Fig. 10
figure 10

Temperature dependency of average thermal conductivity (W/mK) of C/PA410 specimens

In nonmetals, increasing temperature increases the lattice vibration, giving higher phonon propagation. On the other hand, the density of the composite drops, and the heat capacity increases at higher temperatures. Due to the presence of highly conductive continuous carbon fibers, the thermal conductivity along the fiber direction increases with temperature, and heat conduction is dominated by lattice vibrations, but this effect is less potent along the transverse direction.


The thermophysical properties (heat capacity, thermal expansion, density, and thermal conductivity) of the C/PA410 composite have been examined in relation to temperature. The heat capacity of the specimens increased as the temperature rose, but the density decreased. The CTE of the specimens increased with temperature increment and at Tg, a significant increase in the rate of expansion was observed both in the fiber and transverse direction of the composite. Experimental results of the laser flash method showed that the thermal diffusivity and thermal conductivity of the specimens increase progressively with temperature along the fiber direction and are distributed almost uniformly in the transverse direction.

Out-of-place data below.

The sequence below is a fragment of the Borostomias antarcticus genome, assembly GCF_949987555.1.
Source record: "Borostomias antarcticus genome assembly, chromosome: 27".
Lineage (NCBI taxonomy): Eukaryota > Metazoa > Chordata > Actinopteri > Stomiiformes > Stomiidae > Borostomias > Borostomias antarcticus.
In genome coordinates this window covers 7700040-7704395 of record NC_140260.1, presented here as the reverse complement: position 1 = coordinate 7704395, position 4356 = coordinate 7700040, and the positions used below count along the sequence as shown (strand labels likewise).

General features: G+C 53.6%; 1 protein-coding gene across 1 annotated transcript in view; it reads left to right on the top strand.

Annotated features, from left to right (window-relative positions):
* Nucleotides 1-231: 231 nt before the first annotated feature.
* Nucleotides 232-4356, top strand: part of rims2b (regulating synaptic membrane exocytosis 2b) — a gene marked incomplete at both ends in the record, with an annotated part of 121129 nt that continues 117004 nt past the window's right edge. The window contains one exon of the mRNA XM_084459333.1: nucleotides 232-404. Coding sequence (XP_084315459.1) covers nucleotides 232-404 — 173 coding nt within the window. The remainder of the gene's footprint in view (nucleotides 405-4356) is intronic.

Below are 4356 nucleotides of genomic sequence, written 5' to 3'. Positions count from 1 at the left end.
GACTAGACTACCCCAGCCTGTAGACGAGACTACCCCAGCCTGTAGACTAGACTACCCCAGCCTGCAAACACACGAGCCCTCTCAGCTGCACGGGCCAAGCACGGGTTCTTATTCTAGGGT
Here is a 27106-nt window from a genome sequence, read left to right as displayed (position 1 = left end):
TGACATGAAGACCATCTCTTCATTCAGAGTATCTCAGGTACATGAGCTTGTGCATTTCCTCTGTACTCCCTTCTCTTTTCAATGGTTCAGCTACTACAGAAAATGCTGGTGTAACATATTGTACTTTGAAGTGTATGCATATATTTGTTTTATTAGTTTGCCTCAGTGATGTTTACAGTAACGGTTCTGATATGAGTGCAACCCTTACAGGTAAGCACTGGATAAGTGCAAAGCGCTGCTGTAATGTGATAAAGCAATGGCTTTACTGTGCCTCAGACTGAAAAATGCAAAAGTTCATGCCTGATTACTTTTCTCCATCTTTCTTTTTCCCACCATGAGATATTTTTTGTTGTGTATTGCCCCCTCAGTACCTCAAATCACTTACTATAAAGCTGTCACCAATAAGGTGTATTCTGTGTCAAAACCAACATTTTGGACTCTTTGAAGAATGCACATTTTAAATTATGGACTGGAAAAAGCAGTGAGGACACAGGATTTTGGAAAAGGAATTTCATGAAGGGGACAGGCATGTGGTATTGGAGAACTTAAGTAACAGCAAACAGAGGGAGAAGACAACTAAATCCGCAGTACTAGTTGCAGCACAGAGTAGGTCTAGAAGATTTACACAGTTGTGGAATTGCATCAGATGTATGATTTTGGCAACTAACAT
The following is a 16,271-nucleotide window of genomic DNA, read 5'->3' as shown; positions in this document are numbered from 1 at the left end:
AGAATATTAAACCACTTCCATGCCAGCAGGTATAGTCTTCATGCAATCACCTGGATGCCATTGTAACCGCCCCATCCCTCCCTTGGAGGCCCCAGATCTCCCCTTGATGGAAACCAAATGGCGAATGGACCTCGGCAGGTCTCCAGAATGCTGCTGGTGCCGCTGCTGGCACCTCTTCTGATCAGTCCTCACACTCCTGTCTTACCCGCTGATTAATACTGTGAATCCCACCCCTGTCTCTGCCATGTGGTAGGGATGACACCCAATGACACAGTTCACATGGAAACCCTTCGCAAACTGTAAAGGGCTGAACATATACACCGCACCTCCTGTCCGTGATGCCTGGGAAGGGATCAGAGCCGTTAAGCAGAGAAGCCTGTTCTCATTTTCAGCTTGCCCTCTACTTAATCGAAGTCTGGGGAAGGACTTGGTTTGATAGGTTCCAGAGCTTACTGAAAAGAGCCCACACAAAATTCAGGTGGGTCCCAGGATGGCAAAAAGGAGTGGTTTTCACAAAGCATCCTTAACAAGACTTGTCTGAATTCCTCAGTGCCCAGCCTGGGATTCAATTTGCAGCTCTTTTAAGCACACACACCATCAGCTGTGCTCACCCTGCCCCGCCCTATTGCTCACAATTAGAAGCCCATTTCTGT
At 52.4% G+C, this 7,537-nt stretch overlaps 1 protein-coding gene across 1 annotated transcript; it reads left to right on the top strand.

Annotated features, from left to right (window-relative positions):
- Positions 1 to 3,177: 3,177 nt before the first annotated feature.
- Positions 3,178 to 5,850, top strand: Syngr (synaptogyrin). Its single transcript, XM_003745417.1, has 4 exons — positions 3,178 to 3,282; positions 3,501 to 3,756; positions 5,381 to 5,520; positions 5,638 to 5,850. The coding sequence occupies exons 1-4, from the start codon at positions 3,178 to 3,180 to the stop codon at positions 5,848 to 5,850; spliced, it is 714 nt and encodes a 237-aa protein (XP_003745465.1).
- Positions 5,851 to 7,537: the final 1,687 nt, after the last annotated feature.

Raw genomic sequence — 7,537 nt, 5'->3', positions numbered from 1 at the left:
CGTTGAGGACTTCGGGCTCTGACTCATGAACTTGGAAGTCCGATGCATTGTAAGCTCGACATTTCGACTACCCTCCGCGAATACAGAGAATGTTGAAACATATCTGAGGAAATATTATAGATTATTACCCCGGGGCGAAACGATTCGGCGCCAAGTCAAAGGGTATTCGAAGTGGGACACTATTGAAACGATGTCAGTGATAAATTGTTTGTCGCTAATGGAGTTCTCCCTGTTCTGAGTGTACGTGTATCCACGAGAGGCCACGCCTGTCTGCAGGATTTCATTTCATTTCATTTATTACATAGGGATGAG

Availability of data and materials

The raw or processed data required to reproduce these findings is available on request from the corresponding author.



Carbon/Polyamide 410


Glass Transition Temperatures


Melting Temperatures


Coefficient of Thermal Expansion


Transient Plane Source


Fiber-Reinforced Polymer Composites


Full Width Half Maximum


  1. C. Boué, D. Fournier, Infrared Thermography Measurement of the Thermal Parameters (Effusivity, Diffusivity and Conductivity) of Materials. Quant Infrared Thermogr J 6, 175 (2009)

    Article  Google Scholar 

  2. J.C. Krapez, L. Spagnolo, M. Frieß, H.P. Maier, Günter Neuer, Measurement of In-Plane Diffusivity in Non-Homogeneous Slabs by Applying Flash Thermography. Int J Ther Sci 43, 967 (2004)

    Article  CAS  Google Scholar 

  3. G. Spinelli, R. Guarini, R. Kotsilkova, T. Batakliev, E. Ivanov, V. Romano, Experimental and Simulation Studies of Temperature Effect on Thermophysical Properties of Graphene-Based Polylactic Acid. Materials 15, 986 (2022)